Chloe Kim fulfills high expectations, captures gold

B

orn to South Korean immigrants, California native Chloe Kim has been a dominant contender in the women’s snowboarding halfpipe. She actually could have qualified to compete at the last winter games in Sochi, but she didn’t meet the minimum age requirement! She holds multiple X Games gold medals, multiple World Snowboard Tour titles, and dual gold in both halfpipe and slopestyle at the 2016 Winter Youth Olympics under her belt. At 17, Chloe Kim became the youngest woman to win an Olympic snowboarding gold medal during the Winter Games. Kim dominated two amazing runs on the women’s snowboard halfpipe, earning her the first place spot on the medal podium. With her parents, sisters, aunts, cousins and her South Korean grandmother cheering for her, Kim put on a show that surpassed all expectations. Chloe put up a score of 93.75 on the first of her three finals runs. As it turns out, that score was enough to win the gold. On her second run, she tried to do a double 1080, a maneuver that she was the first woman to do, but she couldn’t quite pull it off. On her third run, she already knew she had won the gold medal so she didn’t need to push it. She went for it anyway and was able to nail her signature double 1080. She scored 98.75 – close to perfection.

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March 2018 | Feature


Nathan Chen

Madison Chock

Nathan Chen, 18, is a Chinese-American figure skater from Salt Lake City, Utah. In 2016, he became the youngest U.S. man to medal at the ISU Grand Prix Final at age 17. At the 2017 U.S. Figure Skating Championships, he became the first man in figure skating history to land five quadruple jumps in a single performance. In addition to his ambitions on ice, Chen hopes to one day attend medical school in the future.

Figure skater Madison Chock is of Chinese-Hawaiian descent on her father’s side and mixed European descent on her mother’s side. With partner Evan Bates, she is a two-time World medalist (silver in 2015, bronze in 2016), a two-time Grand Prix Final silver medalist (2014–15, 2015–16), a four-time Four Continents medalist (2013, 2015, 2016, 2017), and the 2015 U.S. national champion.

American siblings, Alex and Maia Shibutani, earn second bronze medal at Olympics 2018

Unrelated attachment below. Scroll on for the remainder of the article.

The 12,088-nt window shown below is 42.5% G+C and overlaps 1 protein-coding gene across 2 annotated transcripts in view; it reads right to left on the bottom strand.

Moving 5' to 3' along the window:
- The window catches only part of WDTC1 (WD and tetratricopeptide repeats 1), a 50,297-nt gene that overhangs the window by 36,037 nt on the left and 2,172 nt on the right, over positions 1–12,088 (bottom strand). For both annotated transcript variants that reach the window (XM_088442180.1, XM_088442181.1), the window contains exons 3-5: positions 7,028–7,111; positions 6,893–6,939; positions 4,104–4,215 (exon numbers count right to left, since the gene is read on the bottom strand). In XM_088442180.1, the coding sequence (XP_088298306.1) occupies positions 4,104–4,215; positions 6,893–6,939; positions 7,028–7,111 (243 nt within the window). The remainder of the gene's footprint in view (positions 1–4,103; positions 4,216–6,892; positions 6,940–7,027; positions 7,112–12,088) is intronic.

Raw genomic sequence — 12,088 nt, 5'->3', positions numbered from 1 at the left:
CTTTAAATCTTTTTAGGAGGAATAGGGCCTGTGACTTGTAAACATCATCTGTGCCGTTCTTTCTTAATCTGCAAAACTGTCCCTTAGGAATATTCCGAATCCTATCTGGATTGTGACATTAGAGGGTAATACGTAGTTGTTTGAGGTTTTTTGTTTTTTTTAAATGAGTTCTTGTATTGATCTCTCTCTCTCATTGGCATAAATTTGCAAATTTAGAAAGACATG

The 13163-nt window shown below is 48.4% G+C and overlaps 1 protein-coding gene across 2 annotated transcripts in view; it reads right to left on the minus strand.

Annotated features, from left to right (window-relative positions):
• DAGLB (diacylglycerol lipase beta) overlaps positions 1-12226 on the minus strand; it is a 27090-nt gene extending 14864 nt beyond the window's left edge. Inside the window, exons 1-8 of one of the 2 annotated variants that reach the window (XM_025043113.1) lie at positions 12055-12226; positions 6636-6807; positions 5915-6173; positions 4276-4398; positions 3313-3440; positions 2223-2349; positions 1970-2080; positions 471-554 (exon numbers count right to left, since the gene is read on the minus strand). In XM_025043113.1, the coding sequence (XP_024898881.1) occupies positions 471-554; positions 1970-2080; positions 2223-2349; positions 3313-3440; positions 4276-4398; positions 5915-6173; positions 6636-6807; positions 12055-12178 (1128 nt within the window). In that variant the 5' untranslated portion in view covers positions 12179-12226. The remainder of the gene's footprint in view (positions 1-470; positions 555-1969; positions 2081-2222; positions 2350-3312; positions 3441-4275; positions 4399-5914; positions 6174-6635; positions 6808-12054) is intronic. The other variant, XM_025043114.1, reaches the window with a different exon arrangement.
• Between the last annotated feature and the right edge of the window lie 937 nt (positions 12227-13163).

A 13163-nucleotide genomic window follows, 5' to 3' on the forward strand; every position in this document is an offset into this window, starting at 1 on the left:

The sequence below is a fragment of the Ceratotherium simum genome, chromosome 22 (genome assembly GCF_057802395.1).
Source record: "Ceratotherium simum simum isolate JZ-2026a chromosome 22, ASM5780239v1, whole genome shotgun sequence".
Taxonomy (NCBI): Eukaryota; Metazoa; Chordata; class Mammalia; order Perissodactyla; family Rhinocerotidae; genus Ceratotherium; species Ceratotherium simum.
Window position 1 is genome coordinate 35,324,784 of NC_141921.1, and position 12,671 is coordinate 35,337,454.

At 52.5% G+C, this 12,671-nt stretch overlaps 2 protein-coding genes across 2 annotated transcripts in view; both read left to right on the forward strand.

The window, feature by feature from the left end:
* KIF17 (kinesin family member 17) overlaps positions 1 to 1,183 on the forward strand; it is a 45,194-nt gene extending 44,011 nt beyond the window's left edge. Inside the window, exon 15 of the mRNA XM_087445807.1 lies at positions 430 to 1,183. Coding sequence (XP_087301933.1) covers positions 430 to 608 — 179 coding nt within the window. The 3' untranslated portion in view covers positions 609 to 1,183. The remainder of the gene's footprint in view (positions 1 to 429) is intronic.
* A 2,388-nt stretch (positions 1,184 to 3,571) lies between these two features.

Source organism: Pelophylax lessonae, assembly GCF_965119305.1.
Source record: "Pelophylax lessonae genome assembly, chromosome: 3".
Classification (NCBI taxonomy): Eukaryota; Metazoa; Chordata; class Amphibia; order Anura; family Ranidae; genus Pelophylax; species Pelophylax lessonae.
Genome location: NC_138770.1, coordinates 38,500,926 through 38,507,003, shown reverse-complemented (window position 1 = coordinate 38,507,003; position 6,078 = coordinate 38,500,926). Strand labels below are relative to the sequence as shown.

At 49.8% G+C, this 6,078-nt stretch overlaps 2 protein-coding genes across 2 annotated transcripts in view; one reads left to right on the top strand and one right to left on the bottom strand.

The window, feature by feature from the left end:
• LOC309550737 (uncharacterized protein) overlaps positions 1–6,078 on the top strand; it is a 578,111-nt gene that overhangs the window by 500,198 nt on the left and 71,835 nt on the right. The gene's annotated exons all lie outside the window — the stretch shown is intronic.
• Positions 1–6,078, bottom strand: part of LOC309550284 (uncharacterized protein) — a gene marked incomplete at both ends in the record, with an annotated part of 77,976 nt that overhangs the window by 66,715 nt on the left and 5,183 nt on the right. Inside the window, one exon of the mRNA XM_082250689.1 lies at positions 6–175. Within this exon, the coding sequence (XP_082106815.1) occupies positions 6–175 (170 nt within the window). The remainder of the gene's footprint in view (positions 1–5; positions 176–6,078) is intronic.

T

he brother-sister ice dance team of Maia Shibutani and Alex Shibutani has been officially skating together since 2004. Known as the “Shib Sibs,” the duo has won a medal at every national championship at the senior level since 2011 -- two golds, three silvers, and two bronzes. In international competition, the Shibutanis are the first U.S. ice dance team to win a medal in their world championship debut, earning a bronze in 2011. They competed at the 2014 Sochi Olympics, where they finished ninth. The siblings took home the bronze medal after a near-flawless ice dance free skate, racking up 192.59 points. Canada finished with gold and France with silver.

Thomas Hong

Chris Kinney

Born in Korea and raised in Maryland, speedskater Thomas Hong started traveling back to Seoul when he was 10 to visit his father and train with South Korean skaters. At 16 years old, he was the youngest athlete at the 2014 U.S. Olympic Short Track Trials, where he finished 11th overall but didn’t make the team. In 2017, he made his debut at the senior World Championships and won a silver in the 500m and bronze in the 3000m relay.

While at Georgetown University, Chris Kinney was an All-American track and field, breaking school records in the outdoor 110m hurdles and indoor 60m hurdles. He then spent four years in Japan, where he ran professionally and also decided to try bobsledding, which he first discovered by watching the 1998 Nagano Olympics. He made his debut at the 2018 Olympics as a U.S. bobsled push athlete. 2018 Winter Olympics | asian avenue magazine

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Hailey Langland

Jerica Tandiman

Hailing from San Clemente, California, 17-year-old snowboarder Hailey Langland has established herself as a favorite in big air. She nabbed a gold medal at the 2017 X Games after unveiling a double cork 1080, a trick that involves spinning three full times while also inverting twice, becoming the first woman in X Games history to land the trick. Langland’s mother is Filipino-American.

Hailing from Kearns, Utah, long rack speed skater Jerica Tandiman was inspired to skate, at age 7, after the 2002 Salt Lake City Games. They built the Utah Olympic Oval in the field next to her house! She clinched a spot on Team USA after finishing fourth in the 1000m at the U.S. Olympic Speed Skating Trials.

Mirai Nagasu lands triple axel, a first by an American woman at an Olympics

J